Brookfield Property Group has sweetened an offer for UK shopping malls-owner Intu Properties to value the company at £2.9bn (€3.3bn), as it targets an industry that has been shunned by investors because of online retail's rise.
The bid consortium, that also includes billionaire John Whittaker's Peel Group and Saudi Arabia's Olayan Group, made a revised proposal to pay 215p per Intu share, less any dividends. That's about 44pc more than Intu's share price before news of a potential takeover emerged. The bidders already own almost 30pc of Intu.
Hammerson, which owns the Dundrum Town Centre and Swords Pavilions shopping centres, scrapped a £3.4bn bid for Intu earlier this year.
Mall owners have been the subject of a flurry of deal- making in the past year as the growth of online sales cut the value of their assets. The latest move is another sign of Brookfield's enduring faith in bricks-and-mortar stores, following its $15bn acquisition of US landlord GGP earlier this year.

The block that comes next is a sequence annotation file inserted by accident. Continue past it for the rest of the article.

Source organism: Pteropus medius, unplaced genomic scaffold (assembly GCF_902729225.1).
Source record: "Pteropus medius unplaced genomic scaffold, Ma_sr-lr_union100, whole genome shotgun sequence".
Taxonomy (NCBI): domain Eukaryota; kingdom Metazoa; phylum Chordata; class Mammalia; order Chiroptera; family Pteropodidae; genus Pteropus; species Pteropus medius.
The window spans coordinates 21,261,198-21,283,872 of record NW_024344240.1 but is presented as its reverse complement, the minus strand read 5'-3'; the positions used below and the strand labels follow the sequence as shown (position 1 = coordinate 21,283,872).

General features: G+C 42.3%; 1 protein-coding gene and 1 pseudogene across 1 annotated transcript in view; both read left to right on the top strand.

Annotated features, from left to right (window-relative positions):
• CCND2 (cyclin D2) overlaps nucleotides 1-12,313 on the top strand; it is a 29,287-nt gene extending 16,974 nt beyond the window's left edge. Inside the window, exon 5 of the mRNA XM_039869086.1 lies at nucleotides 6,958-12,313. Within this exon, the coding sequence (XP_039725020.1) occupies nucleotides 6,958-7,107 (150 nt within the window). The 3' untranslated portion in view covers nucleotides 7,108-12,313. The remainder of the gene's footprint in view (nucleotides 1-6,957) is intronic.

Intu shares gained as much as 15pc in London, the most since October 5. A day earlier, Brookfield and the other bidders said they were working on an offer. The shares traded at 200.10p at 9.10am in London.
In a statement confirming the level of the offer, Intu said it would give the venture access to its books to undertake due diligence. The 215p offer, tabled a week after an initial 205p approach, would be worth 210.4p a share after revisions for proposed dividends. Intu plans to carry out a new valuation of its portfolio which could result in the bid being cut. The venture has until November 1 to make a firm offer. If the bid succeeds, the new owners could help the debt-laden company to strengthen its balance sheet and modernise its malls.
That would combat the threat of online stores and sluggish consumer spending, which has forced several UK retailers to close stores or file for bankruptcy. Intu owns 17 centres in the UK, including Lakeside in Essex and Manchester's Trafford Centre, and three in Spain.